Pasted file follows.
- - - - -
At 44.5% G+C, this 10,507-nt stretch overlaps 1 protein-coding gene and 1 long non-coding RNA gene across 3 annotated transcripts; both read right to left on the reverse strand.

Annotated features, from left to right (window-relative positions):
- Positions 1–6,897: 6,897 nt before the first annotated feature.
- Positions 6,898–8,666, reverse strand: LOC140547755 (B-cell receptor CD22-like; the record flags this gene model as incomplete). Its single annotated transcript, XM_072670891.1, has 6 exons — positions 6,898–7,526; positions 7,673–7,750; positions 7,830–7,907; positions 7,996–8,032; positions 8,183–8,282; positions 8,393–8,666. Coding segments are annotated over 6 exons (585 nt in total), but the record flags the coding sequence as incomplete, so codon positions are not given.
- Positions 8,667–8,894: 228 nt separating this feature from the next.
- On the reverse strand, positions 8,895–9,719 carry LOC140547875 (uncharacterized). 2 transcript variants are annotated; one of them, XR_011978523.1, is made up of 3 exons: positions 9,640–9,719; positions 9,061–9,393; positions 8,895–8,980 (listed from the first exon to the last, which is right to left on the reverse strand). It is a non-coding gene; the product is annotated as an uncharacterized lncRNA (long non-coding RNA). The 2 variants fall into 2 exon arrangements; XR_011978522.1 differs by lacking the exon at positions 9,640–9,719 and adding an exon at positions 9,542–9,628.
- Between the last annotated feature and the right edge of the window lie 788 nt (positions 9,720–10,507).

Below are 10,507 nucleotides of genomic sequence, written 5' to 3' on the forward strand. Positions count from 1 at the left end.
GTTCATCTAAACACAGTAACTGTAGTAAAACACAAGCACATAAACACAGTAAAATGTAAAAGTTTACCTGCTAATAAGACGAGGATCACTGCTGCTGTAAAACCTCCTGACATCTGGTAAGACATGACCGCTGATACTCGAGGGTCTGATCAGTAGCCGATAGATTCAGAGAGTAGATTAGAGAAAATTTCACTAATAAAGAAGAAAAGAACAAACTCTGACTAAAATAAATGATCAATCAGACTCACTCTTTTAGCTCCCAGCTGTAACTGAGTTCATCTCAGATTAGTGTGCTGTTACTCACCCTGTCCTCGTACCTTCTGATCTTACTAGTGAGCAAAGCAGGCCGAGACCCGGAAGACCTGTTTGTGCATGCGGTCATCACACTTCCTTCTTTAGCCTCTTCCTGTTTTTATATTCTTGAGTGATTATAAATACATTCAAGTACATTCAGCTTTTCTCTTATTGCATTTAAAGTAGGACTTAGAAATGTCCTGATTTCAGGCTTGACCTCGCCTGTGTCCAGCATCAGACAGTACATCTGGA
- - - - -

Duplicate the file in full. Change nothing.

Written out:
At 44.5% G+C, this 10,507-nt stretch overlaps 1 protein-coding gene and 1 long non-coding RNA gene across 3 annotated transcripts; both read right to left on the reverse strand.

Annotated features, from left to right (window-relative positions):
- Positions 1–6,897: 6,897 nt before the first annotated feature.
- Positions 6,898–8,666, reverse strand: LOC140547755 (B-cell receptor CD22-like; the record flags this gene model as incomplete). Its single annotated transcript, XM_072670891.1, has 6 exons — positions 6,898–7,526; positions 7,673–7,750; positions 7,830–7,907; positions 7,996–8,032; positions 8,183–8,282; positions 8,393–8,666. Coding segments are annotated over 6 exons (585 nt in total), but the record flags the coding sequence as incomplete, so codon positions are not given.
- Positions 8,667–8,894: 228 nt separating this feature from the next.
- On the reverse strand, positions 8,895–9,719 carry LOC140547875 (uncharacterized). 2 transcript variants are annotated; one of them, XR_011978523.1, is made up of 3 exons: positions 9,640–9,719; positions 9,061–9,393; positions 8,895–8,980 (listed from the first exon to the last, which is right to left on the reverse strand). It is a non-coding gene; the product is annotated as an uncharacterized lncRNA (long non-coding RNA). The 2 variants fall into 2 exon arrangements; XR_011978522.1 differs by lacking the exon at positions 9,640–9,719 and adding an exon at positions 9,542–9,628.
- Between the last annotated feature and the right edge of the window lie 788 nt (positions 9,720–10,507).

Below are 10,507 nucleotides of genomic sequence, written 5' to 3' on the forward strand. Positions count from 1 at the left end.
GTTCATCTAAACACAGTAACTGTAGTAAAACACAAGCACATAAACACAGTAAAATGTAAAAGTTTACCTGCTAATAAGACGAGGATCACTGCTGCTGTAAAACCTCCTGACATCTGGTAAGACATGACCGCTGATACTCGAGGGTCTGATCAGTAGCCGATAGATTCAGAGAGTAGATTAGAGAAAATTTCACTAATAAAGAAGAAAAGAACAAACTCTGACTAAAATAAATGATCAATCAGACTCACTCTTTTAGCTCCCAGCTGTAACTGAGTTCATCTCAGATTAGTGTGCTGTTACTCACCCTGTCCTCGTACCTTCTGATCTTACTAGTGAGCAAAGCAGGCCGAGACCCGGAAGACCTGTTTGTGCATGCGGTCATCACACTTCCTTCTTTAGCCTCTTCCTGTTTTTATATTCTTGAGTGATTATAAATACATTCAAGTACATTCAGCTTTTCTCTTATTGCATTTAAAGTAGGACTTAGAAATGTCCTGATTTCAGGCTTGACCTCGCCTGTGTCCAGCATCAGACAGTACATCTGGA